The pandemic has highlighted the importance of internet connection, as people move their work and social lives online. However,190,000 households still lack even decent broadband, widening the digital divide. Such is the demand, that the average monthly data usage has increased almost 80% in two years. After a year of lockdowns, daytime and upload traffic has risen significantly with recent figures showing that each connection now uses an average of 429 GB per month in the UK. There has also been a considerable rise in mobile network usage to match this, with mobile data consumption increasing by 42% in 2019.
ONLY 66% HAVE ACCESS TO SUPERFAST INTERNET
For the most part, the UK’s broadband and telecommunications have coped with this unprecedented demand, but parts of the country still remain underserviced and poorly connected. Recent data from Ofcom, for example, shows that just 66% of the UK can access superfast connections. Similarly, over 1 million premises cannot access decent broadband connection via a fixed-line with190,000 unable to access decent broadband at all. While significant improvement has been made to the country’s full-fibre broadband network, fewer than 1 in 5 UK households can access this service.
4G IS ALSO LAGGING
In some parts of the country, 4G coverage is also lagging behind. Even though 4G carries 91% of the UK’s network data, 9% of the country is still considered a 4G ‘not-spot’, an area with insufficient coverage. For the more remote parts of the country, however, this can be as high as 19%. What’s more, only 46% of rural premises are predicted to have indoor 4G data coverage from all operators. That’s compared to 86% in urban areas.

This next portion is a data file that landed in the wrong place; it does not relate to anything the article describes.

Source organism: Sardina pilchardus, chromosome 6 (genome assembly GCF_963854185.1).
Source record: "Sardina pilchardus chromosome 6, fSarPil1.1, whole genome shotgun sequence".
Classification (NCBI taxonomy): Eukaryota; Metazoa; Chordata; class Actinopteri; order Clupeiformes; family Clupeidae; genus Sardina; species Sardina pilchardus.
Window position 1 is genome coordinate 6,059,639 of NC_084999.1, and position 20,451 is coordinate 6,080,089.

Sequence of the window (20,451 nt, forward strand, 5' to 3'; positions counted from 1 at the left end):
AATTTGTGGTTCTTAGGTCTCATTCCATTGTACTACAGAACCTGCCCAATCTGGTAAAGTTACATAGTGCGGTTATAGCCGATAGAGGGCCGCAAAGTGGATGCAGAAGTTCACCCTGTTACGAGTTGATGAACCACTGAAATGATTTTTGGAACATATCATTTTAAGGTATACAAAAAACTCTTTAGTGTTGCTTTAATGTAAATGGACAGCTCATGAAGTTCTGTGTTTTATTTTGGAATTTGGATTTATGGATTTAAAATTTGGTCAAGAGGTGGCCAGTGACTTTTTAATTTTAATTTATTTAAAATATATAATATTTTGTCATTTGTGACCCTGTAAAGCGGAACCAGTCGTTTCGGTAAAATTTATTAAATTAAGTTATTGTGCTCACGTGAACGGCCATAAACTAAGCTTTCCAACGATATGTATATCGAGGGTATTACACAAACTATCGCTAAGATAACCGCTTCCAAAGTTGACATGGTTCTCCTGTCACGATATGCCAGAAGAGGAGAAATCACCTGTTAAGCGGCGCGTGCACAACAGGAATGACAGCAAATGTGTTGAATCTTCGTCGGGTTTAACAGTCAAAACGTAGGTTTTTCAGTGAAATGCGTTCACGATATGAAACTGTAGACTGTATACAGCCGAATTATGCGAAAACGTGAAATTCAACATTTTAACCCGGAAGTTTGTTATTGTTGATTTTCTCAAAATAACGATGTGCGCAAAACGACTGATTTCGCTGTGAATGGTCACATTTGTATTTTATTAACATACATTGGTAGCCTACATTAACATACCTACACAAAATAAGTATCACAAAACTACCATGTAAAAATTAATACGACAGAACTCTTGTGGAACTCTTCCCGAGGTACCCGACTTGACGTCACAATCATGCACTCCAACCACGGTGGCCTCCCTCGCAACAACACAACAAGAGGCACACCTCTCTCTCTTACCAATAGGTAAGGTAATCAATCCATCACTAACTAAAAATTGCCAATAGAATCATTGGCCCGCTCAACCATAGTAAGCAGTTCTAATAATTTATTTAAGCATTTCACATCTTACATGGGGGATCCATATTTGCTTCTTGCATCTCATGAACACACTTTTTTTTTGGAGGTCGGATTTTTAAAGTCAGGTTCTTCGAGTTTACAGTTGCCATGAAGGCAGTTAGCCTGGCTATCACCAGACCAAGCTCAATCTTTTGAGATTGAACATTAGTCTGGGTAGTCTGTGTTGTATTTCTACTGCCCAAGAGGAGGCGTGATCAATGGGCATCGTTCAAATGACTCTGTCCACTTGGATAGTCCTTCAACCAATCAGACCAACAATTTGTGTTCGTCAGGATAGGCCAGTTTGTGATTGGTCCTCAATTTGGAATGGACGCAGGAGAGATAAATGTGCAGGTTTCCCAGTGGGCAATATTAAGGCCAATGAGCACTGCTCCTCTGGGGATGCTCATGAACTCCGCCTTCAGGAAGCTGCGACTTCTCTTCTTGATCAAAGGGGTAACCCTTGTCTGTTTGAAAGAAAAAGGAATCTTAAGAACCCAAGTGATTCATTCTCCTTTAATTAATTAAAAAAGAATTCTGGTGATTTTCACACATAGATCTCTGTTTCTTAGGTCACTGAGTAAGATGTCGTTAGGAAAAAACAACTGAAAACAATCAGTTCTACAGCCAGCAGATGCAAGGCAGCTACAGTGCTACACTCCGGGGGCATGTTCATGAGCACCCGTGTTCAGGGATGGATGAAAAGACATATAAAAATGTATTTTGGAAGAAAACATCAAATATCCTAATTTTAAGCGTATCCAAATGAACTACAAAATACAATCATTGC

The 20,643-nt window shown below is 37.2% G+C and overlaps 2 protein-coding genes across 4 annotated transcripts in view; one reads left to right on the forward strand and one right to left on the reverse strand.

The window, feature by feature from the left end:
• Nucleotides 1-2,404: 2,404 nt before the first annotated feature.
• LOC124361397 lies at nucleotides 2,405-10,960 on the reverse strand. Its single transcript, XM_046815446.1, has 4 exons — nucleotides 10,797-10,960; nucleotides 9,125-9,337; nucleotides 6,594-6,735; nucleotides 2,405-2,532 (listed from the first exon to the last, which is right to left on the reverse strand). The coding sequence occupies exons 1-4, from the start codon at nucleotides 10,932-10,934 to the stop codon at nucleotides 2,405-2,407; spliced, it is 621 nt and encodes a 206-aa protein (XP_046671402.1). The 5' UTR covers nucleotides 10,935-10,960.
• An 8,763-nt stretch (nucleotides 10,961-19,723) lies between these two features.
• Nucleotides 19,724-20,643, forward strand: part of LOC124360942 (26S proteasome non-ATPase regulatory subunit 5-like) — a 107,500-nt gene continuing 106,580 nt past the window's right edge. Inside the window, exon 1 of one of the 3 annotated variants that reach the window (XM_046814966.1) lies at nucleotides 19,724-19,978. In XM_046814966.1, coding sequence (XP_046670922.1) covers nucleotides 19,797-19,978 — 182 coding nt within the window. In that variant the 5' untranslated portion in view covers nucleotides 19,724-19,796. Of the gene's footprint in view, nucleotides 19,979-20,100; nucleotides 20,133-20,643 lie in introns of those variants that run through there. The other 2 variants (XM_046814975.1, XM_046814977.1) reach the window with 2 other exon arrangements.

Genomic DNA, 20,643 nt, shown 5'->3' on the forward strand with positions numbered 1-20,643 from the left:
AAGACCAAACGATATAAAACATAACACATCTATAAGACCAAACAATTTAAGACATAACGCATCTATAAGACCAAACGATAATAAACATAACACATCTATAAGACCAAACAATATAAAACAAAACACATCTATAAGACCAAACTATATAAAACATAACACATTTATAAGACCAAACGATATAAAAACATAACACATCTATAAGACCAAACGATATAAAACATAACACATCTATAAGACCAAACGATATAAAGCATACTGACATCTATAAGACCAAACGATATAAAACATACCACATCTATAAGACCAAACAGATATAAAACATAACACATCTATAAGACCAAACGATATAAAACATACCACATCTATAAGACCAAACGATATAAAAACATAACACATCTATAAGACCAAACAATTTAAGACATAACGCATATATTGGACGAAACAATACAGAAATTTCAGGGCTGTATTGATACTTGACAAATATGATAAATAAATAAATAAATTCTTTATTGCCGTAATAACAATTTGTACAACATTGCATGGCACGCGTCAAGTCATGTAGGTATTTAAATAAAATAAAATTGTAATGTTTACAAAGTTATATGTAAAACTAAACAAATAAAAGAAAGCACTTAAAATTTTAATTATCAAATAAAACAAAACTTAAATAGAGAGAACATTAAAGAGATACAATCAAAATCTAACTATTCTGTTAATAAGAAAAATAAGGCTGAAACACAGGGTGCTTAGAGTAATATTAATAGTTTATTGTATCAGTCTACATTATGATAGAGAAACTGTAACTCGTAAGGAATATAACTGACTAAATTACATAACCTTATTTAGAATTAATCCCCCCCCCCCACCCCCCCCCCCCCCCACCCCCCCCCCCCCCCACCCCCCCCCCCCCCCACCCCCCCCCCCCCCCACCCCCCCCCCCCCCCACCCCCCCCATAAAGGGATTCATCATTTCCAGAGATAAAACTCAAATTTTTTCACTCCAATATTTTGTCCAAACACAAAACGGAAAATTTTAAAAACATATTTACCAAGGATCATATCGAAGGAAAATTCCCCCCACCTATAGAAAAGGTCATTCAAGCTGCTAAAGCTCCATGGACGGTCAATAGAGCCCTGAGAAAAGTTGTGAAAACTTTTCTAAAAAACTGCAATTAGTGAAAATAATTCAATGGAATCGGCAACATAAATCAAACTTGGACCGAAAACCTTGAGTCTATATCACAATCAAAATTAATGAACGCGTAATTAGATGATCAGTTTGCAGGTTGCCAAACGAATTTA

One way that people get online in rural areas, or areas of low coverage is by mobile signal boosters, which amplify frequencies from mobile network providers. Mobile operators have historically adopted an extremely strict policy against the use of these boosters on their networks, as they caused interference and damage to the performance of the networks. Any repeater or booster that claims to be wideband, or those which amplify signals from more than one operator at a time, are deemed unlawful by Ofcom. The penalty for using illegal boosters comes with a hefty fine of up to £5,000 and could even result in a year in prison.
Despite many areas of the country in dire need of internet connection, there are programmes that support the extension of 4G coverage to connect more of the UK. The UK-wide Shared Rural Network programme agreed in March 2020, for example, will extend 4G coverage, particularly in rural areas, by 2025, with each mobile network operator committed to reaching 88% coverage of UK landmass by 2024.
Similarly, regional programmes like the Scottish Government’s 4G (SG 4G) Infill programme and the Connecting Devon and Somerset (CDS) programme, a new mobile booster scheme aimed at small businesses and households in rural communities in these areas, aim to tackle this problem in the most removed parts of the country.